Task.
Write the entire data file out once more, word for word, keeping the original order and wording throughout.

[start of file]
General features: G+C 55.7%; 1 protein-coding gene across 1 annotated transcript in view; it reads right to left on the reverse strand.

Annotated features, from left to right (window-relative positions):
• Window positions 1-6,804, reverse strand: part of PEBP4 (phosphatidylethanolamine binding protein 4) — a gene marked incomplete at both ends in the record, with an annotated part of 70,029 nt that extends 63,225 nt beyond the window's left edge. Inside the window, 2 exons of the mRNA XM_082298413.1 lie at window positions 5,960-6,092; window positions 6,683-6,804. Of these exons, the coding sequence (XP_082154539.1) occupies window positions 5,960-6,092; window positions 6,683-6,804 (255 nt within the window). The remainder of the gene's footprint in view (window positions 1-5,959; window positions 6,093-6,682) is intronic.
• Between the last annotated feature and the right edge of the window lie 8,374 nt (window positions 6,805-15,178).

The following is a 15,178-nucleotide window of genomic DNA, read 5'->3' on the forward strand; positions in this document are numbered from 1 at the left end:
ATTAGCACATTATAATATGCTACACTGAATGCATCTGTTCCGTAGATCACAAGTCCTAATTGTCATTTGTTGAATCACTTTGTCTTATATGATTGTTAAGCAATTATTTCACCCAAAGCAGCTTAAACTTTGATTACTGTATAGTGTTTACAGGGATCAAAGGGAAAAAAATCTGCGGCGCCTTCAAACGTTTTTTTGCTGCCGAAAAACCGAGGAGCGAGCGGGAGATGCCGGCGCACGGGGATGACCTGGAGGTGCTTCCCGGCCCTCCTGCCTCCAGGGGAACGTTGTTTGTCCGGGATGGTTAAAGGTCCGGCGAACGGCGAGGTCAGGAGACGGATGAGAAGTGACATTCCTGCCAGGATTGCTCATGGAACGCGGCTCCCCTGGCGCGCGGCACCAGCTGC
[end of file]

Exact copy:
General features: G+C 55.7%; 1 protein-coding gene across 1 annotated transcript in view; it reads right to left on the reverse strand.

Annotated features, from left to right (window-relative positions):
• Window positions 1-6,804, reverse strand: part of PEBP4 (phosphatidylethanolamine binding protein 4) — a gene marked incomplete at both ends in the record, with an annotated part of 70,029 nt that extends 63,225 nt beyond the window's left edge. Inside the window, 2 exons of the mRNA XM_082298413.1 lie at window positions 5,960-6,092; window positions 6,683-6,804. Of these exons, the coding sequence (XP_082154539.1) occupies window positions 5,960-6,092; window positions 6,683-6,804 (255 nt within the window). The remainder of the gene's footprint in view (window positions 1-5,959; window positions 6,093-6,682) is intronic.
• Between the last annotated feature and the right edge of the window lie 8,374 nt (window positions 6,805-15,178).

The following is a 15,178-nucleotide window of genomic DNA, read 5'->3' on the forward strand; positions in this document are numbered from 1 at the left end:
ATTAGCACATTATAATATGCTACACTGAATGCATCTGTTCCGTAGATCACAAGTCCTAATTGTCATTTGTTGAATCACTTTGTCTTATATGATTGTTAAGCAATTATTTCACCCAAAGCAGCTTAAACTTTGATTACTGTATAGTGTTTACAGGGATCAAAGGGAAAAAAATCTGCGGCGCCTTCAAACGTTTTTTTGCTGCCGAAAAACCGAGGAGCGAGCGGGAGATGCCGGCGCACGGGGATGACCTGGAGGTGCTTCCCGGCCCTCCTGCCTCCAGGGGAACGTTGTTTGTCCGGGATGGTTAAAGGTCCGGCGAACGGCGAGGTCAGGAGACGGATGAGAAGTGACATTCCTGCCAGGATTGCTCATGGAACGCGGCTCCCCTGGCGCGCGGCACCAGCTGC